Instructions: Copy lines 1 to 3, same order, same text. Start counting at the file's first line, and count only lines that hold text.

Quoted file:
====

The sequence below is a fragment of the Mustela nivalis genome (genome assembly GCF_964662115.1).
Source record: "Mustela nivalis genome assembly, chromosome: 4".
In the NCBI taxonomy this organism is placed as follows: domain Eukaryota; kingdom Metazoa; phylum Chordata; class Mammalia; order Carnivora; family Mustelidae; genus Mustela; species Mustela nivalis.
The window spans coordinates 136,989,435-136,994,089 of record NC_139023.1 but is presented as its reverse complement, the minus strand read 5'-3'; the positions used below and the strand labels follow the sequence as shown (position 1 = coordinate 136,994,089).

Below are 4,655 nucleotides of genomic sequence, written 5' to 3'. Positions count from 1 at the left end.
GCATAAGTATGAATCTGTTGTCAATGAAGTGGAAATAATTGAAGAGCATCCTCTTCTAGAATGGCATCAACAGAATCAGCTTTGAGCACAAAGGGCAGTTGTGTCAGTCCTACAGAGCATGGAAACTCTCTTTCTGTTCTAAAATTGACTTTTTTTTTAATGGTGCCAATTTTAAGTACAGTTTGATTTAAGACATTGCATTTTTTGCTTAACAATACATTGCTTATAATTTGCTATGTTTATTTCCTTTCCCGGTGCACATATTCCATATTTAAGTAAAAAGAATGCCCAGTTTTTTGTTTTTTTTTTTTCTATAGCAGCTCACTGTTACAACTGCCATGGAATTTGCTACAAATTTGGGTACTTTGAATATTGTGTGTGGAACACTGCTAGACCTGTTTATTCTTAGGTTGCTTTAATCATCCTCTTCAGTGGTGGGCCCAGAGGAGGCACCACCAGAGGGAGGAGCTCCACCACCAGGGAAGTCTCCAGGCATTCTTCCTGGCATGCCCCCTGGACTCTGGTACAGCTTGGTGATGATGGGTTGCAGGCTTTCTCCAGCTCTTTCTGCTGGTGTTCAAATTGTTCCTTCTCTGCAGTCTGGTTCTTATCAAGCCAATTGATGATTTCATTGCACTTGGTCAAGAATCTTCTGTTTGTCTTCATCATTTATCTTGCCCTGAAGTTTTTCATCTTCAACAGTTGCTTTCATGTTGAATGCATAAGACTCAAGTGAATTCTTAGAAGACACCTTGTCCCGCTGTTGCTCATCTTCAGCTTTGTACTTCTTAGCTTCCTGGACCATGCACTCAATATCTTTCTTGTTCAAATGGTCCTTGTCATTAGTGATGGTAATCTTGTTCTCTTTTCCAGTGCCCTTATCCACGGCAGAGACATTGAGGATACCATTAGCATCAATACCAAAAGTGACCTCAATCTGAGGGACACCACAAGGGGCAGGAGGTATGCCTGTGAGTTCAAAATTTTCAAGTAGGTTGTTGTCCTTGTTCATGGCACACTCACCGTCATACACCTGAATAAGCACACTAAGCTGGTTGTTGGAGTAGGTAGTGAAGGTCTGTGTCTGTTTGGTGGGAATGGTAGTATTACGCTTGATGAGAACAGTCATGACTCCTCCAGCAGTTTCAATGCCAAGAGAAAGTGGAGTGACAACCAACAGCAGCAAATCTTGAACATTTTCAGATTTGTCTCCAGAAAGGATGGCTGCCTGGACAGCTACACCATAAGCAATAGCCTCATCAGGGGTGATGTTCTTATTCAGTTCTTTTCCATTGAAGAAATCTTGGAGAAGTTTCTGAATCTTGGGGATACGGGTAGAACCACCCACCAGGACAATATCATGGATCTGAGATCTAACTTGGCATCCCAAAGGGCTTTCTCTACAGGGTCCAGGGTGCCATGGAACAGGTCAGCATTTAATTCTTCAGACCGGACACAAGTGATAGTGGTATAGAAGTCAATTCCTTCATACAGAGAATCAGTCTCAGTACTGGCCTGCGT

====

The sequence below is a fragment of the Mustela nivalis genome (genome assembly GCF_964662115.1).
Source record: "Mustela nivalis genome assembly, chromosome: 4".
In the NCBI taxonomy this organism is placed as follows: domain Eukaryota; kingdom Metazoa; phylum Chordata; class Mammalia; order Carnivora; family Mustelidae; genus Mustela; species Mustela nivalis.